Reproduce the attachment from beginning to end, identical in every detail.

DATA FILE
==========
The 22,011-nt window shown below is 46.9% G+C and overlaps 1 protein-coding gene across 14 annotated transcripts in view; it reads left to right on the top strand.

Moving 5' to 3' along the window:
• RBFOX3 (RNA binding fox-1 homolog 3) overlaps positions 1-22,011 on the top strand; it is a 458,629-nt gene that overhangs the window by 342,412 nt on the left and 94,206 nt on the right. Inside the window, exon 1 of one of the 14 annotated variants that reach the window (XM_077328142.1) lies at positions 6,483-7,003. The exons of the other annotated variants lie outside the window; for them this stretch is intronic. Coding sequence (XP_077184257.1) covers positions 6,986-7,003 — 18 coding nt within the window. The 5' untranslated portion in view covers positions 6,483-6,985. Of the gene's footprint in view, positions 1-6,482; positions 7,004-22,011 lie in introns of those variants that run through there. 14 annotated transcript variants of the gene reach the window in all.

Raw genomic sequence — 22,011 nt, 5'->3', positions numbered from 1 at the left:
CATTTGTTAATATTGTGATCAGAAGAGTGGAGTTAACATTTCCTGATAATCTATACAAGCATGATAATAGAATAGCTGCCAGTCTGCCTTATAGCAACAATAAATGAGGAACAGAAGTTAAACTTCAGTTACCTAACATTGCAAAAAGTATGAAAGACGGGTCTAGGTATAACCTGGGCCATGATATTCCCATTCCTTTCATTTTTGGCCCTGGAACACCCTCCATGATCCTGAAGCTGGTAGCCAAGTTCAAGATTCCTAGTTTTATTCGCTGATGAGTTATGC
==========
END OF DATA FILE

The 22,011-nt window shown below is 46.9% G+C and overlaps 1 protein-coding gene across 14 annotated transcripts in view; it reads left to right on the top strand.

Moving 5' to 3' along the window:
• RBFOX3 (RNA binding fox-1 homolog 3) overlaps positions 1-22,011 on the top strand; it is a 458,629-nt gene that overhangs the window by 342,412 nt on the left and 94,206 nt on the right. Inside the window, exon 1 of one of the 14 annotated variants that reach the window (XM_077328142.1) lies at positions 6,483-7,003. The exons of the other annotated variants lie outside the window; for them this stretch is intronic. Coding sequence (XP_077184257.1) covers positions 6,986-7,003 — 18 coding nt within the window. The 5' untranslated portion in view covers positions 6,483-6,985. Of the gene's footprint in view, positions 1-6,482; positions 7,004-22,011 lie in introns of those variants that run through there. 14 annotated transcript variants of the gene reach the window in all.

Raw genomic sequence — 22,011 nt, 5'->3', positions numbered from 1 at the left:
CATTTGTTAATATTGTGATCAGAAGAGTGGAGTTAACATTTCCTGATAATCTATACAAGCATGATAATAGAATAGCTGCCAGTCTGCCTTATAGCAACAATAAATGAGGAACAGAAGTTAAACTTCAGTTACCTAACATTGCAAAAAGTATGAAAGACGGGTCTAGGTATAACCTGGGCCATGATATTCCCATTCCTTTCATTTTTGGCCCTGGAACACCCTCCATGATCCTGAAGCTGGTAGCCAAGTTCAAGATTCCTAGTTTTATTCGCTGATGAGTTATGC